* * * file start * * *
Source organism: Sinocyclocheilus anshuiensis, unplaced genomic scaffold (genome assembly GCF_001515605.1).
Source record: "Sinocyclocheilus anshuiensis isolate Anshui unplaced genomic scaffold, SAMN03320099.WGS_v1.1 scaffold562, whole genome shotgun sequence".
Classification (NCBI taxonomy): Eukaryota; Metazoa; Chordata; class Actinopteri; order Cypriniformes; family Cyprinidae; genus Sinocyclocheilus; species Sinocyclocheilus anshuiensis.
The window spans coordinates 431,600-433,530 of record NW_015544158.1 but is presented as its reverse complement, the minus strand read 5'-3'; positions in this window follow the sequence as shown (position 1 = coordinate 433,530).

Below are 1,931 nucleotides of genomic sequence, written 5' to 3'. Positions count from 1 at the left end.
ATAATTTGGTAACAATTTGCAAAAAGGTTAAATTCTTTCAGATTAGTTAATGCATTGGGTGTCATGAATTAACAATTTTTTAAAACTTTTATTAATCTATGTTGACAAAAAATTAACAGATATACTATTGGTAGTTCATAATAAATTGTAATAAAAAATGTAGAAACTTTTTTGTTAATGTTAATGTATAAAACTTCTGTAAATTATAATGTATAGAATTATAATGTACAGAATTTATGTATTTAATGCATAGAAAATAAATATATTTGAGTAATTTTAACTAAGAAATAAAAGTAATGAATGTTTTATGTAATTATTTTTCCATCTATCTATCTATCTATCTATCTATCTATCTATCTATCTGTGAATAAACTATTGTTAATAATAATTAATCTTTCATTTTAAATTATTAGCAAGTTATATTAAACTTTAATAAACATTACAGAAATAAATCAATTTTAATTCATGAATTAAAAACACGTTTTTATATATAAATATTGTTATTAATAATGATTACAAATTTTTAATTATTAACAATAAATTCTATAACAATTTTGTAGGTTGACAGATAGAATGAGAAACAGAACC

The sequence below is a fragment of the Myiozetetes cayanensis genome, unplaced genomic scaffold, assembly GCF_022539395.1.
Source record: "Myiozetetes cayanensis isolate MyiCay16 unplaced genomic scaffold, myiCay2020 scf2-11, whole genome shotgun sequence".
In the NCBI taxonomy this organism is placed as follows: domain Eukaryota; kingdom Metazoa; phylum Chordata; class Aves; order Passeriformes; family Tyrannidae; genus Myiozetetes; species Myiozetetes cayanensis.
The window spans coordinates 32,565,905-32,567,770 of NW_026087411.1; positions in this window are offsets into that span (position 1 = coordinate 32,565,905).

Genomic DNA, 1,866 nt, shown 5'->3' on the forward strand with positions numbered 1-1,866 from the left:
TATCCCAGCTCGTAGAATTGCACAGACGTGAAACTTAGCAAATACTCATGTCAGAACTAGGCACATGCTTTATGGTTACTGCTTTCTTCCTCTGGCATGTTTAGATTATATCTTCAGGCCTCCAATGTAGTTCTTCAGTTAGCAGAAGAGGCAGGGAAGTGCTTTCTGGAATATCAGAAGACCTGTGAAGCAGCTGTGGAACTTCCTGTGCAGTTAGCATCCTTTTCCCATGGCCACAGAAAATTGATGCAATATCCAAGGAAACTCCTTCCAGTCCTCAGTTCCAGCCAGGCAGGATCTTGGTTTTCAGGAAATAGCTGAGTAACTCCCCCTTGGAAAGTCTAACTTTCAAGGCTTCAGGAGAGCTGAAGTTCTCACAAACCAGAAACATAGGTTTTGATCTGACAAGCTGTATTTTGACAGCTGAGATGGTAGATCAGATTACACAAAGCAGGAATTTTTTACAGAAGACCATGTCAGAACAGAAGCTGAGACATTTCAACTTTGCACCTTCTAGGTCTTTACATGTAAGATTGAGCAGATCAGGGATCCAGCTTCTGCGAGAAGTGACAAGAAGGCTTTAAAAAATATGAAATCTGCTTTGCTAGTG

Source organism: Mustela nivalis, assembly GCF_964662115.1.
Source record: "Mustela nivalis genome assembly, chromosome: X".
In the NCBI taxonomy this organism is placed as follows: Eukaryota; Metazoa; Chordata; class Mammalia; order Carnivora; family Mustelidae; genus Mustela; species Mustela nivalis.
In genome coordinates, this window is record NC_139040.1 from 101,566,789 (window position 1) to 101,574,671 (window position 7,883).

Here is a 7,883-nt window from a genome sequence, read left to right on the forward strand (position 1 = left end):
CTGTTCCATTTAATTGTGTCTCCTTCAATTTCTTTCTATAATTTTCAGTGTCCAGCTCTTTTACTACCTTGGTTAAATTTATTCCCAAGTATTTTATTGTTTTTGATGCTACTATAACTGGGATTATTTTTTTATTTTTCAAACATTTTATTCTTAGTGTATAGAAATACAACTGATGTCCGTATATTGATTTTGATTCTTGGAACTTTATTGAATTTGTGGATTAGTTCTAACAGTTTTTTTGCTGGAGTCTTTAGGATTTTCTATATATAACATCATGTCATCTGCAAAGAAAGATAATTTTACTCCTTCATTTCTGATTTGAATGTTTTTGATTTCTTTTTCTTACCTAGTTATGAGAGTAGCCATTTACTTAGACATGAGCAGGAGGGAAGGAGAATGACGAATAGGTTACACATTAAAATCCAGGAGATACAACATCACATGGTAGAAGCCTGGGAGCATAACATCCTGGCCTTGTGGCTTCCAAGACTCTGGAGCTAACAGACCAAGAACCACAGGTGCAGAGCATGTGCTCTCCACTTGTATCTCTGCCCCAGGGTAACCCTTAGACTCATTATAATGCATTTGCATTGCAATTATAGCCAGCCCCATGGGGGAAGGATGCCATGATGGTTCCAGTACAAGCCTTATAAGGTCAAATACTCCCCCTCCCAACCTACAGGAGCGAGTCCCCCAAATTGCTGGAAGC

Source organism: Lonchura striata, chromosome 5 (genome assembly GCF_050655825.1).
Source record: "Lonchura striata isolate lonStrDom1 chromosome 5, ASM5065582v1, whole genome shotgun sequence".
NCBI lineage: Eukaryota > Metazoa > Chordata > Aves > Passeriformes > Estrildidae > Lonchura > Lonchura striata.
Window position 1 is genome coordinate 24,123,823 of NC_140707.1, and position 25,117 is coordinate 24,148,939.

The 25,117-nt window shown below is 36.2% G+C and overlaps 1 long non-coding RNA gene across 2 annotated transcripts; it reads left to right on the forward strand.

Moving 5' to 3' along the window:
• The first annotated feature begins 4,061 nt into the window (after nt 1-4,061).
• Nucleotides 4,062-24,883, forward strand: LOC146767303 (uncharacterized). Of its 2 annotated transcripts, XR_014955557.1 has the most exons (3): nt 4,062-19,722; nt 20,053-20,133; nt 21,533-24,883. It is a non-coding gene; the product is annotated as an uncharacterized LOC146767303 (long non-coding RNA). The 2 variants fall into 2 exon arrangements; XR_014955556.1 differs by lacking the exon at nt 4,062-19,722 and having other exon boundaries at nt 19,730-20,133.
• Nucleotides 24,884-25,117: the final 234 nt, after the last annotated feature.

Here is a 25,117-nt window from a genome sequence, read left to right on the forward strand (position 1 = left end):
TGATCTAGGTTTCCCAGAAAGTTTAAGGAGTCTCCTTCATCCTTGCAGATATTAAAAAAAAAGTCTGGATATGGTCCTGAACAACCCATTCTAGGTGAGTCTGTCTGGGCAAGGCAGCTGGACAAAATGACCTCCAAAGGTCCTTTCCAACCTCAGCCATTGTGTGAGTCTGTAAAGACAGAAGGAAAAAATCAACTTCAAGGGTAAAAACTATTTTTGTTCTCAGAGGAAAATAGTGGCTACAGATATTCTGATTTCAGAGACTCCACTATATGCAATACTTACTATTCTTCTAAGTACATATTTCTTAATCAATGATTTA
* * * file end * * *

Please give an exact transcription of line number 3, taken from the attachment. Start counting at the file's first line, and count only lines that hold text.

Classification (NCBI taxonomy): Eukaryota; Metazoa; Chordata; class Actinopteri; order Cypriniformes; family Cyprinidae; genus Sinocyclocheilus; species Sinocyclocheilus anshuiensis.